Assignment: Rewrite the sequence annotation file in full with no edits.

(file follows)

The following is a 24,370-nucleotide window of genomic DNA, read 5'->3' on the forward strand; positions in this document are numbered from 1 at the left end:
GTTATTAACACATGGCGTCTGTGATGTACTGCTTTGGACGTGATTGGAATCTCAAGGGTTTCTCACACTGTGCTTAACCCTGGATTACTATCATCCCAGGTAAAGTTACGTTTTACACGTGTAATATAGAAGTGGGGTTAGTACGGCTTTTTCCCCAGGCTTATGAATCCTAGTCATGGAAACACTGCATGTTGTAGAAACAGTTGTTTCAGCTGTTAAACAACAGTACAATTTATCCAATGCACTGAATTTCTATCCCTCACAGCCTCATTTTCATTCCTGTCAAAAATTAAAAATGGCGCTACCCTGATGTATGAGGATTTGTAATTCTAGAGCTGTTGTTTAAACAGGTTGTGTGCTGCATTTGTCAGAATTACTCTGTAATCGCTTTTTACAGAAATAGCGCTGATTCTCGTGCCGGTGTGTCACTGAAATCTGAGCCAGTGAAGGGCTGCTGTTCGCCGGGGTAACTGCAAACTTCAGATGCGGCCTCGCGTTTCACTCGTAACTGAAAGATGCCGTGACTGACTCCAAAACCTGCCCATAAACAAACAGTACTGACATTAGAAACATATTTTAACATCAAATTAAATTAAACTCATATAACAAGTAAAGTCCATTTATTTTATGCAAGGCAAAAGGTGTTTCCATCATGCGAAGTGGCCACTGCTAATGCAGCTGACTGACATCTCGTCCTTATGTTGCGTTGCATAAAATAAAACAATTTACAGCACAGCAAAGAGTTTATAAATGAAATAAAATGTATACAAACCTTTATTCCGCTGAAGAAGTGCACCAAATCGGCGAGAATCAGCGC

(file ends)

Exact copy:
The following is a 24,370-nucleotide window of genomic DNA, read 5'->3' on the forward strand; positions in this document are numbered from 1 at the left end:
GTTATTAACACATGGCGTCTGTGATGTACTGCTTTGGACGTGATTGGAATCTCAAGGGTTTCTCACACTGTGCTTAACCCTGGATTACTATCATCCCAGGTAAAGTTACGTTTTACACGTGTAATATAGAAGTGGGGTTAGTACGGCTTTTTCCCCAGGCTTATGAATCCTAGTCATGGAAACACTGCATGTTGTAGAAACAGTTGTTTCAGCTGTTAAACAACAGTACAATTTATCCAATGCACTGAATTTCTATCCCTCACAGCCTCATTTTCATTCCTGTCAAAAATTAAAAATGGCGCTACCCTGATGTATGAGGATTTGTAATTCTAGAGCTGTTGTTTAAACAGGTTGTGTGCTGCATTTGTCAGAATTACTCTGTAATCGCTTTTTACAGAAATAGCGCTGATTCTCGTGCCGGTGTGTCACTGAAATCTGAGCCAGTGAAGGGCTGCTGTTCGCCGGGGTAACTGCAAACTTCAGATGCGGCCTCGCGTTTCACTCGTAACTGAAAGATGCCGTGACTGACTCCAAAACCTGCCCATAAACAAACAGTACTGACATTAGAAACATATTTTAACATCAAATTAAATTAAACTCATATAACAAGTAAAGTCCATTTATTTTATGCAAGGCAAAAGGTGTTTCCATCATGCGAAGTGGCCACTGCTAATGCAGCTGACTGACATCTCGTCCTTATGTTGCGTTGCATAAAATAAAACAATTTACAGCACAGCAAAGAGTTTATAAATGAAATAAAATGTATACAAACCTTTATTCCGCTGAAGAAGTGCACCAAATCGGCGAGAATCAGCGC